The real Imhotep was a powerful mastermind behind many Egyptian structures that we know and recognize today—and now, Thames & Kosmos is channeling his eye for strategy, advancement, and design in its new game with the same title.
Imhotep asks players to be cunning and strategic just like the famed leader and build monuments as he did, all while outsmarting opponents who aim to do the same. The object of the game is to transport stone blocks on ships from your quarry to different building sites, such as the market, pyramids, temple, burial chamber, and obelisks. Each site offers players a different challenge to earn points and outsmart their opponents. For example, a player can bring stones to the obelisk building site and try to build the tallest obelisk, thus earning the most points from that site. In order to earn points at these sites, a player must first load up boats with stones from his or her quarry and set sail to the building site that will reap the most reward.
But, there’s a catch. A player can only make one of four actions in a turn: get more stones from the quarry, load a stone onto a ship, sail a ship to a site, or play a market card that you have gathered from the market site on a previous turn. Because only one of these actions can happen during a turn, it’s very easy for a fellow player to sabotage you. An opponent may see that the stones you loaded onto a boat during a previous turn would earn you the most points at the pyramid site, so the opponent may sail the ship to the market during his or her turn.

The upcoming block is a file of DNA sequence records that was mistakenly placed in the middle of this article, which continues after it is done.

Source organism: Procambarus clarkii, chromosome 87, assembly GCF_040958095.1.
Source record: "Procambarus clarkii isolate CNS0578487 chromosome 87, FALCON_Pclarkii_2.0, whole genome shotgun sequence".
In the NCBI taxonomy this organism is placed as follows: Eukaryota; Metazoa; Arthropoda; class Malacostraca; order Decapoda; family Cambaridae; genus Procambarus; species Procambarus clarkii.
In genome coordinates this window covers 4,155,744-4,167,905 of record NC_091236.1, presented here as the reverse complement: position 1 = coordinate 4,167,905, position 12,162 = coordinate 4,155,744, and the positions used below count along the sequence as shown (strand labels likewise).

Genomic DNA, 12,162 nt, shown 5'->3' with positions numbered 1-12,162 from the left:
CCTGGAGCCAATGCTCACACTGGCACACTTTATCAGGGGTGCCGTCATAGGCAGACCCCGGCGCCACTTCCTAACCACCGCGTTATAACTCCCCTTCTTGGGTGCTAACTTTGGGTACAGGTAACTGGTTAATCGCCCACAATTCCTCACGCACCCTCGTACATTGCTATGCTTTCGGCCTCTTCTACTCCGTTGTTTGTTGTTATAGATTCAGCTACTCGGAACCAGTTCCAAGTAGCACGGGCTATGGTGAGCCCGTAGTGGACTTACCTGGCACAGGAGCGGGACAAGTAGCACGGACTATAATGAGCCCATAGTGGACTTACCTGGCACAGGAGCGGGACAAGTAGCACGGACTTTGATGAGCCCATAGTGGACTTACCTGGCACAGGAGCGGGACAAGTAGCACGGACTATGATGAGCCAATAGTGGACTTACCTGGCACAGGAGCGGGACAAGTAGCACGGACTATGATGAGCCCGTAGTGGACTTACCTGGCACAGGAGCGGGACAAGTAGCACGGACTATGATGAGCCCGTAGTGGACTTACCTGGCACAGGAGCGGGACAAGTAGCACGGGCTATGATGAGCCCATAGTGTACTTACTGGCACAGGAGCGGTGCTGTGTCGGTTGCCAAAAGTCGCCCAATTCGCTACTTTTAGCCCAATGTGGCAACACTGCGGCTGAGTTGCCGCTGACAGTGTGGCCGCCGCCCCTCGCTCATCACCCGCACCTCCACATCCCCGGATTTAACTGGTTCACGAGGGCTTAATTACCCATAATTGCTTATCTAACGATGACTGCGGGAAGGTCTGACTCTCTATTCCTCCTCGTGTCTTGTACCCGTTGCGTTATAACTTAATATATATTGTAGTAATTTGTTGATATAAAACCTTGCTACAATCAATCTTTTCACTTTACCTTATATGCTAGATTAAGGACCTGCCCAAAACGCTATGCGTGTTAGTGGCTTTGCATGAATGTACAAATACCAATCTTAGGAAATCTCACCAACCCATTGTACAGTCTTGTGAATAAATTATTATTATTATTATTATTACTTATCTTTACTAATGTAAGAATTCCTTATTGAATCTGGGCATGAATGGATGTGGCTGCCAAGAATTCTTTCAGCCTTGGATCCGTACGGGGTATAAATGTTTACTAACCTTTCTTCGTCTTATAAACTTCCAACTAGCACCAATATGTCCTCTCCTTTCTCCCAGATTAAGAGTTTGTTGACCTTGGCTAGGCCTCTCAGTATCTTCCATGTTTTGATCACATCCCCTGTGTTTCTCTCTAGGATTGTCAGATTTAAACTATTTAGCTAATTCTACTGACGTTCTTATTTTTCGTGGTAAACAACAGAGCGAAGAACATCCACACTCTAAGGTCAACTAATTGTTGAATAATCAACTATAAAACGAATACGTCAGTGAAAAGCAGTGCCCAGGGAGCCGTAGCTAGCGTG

The game is structured in six rounds: fill and sail all of the ships to the sites, and the round ends. At the end of each round, the points earned from certain sites will be added to the players’ totals, while other sites are counted up at the end of the game.
Imhotep takes a lot of ruthless brainpower to not only reap the benefits of each building site, but also keep your opponents from doing the same. This game is ideal for lovers of intense strategy game, and would make a great addition to any brainy family game night. It’s definitely tempting to get into the sabotage aspect of the game, but we can only hope that no one is quite as cutthroat as Imhotep was in his day.